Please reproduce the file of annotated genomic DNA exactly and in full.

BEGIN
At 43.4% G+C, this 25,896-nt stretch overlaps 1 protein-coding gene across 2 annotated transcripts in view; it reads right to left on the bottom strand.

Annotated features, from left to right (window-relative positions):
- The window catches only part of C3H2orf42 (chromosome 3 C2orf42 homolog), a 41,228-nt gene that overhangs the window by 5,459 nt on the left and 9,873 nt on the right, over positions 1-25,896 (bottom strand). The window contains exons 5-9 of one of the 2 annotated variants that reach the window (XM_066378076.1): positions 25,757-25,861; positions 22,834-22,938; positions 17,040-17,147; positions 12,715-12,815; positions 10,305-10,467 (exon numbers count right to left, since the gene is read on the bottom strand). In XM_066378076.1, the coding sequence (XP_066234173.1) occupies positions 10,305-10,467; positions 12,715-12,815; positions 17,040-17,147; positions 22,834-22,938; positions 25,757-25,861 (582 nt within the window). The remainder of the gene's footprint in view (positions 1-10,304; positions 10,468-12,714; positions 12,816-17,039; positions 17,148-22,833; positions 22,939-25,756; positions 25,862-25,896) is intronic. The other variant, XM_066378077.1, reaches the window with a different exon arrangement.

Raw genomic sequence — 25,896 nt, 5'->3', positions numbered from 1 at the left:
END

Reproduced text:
At 43.4% G+C, this 25,896-nt stretch overlaps 1 protein-coding gene across 2 annotated transcripts in view; it reads right to left on the bottom strand.

Annotated features, from left to right (window-relative positions):
- The window catches only part of C3H2orf42 (chromosome 3 C2orf42 homolog), a 41,228-nt gene that overhangs the window by 5,459 nt on the left and 9,873 nt on the right, over positions 1-25,896 (bottom strand). The window contains exons 5-9 of one of the 2 annotated variants that reach the window (XM_066378076.1): positions 25,757-25,861; positions 22,834-22,938; positions 17,040-17,147; positions 12,715-12,815; positions 10,305-10,467 (exon numbers count right to left, since the gene is read on the bottom strand). In XM_066378076.1, the coding sequence (XP_066234173.1) occupies positions 10,305-10,467; positions 12,715-12,815; positions 17,040-17,147; positions 22,834-22,938; positions 25,757-25,861 (582 nt within the window). The remainder of the gene's footprint in view (positions 1-10,304; positions 10,468-12,714; positions 12,816-17,039; positions 17,148-22,833; positions 22,939-25,756; positions 25,862-25,896) is intronic. The other variant, XM_066378077.1, reaches the window with a different exon arrangement.

Raw genomic sequence — 25,896 nt, 5'->3', positions numbered from 1 at the left: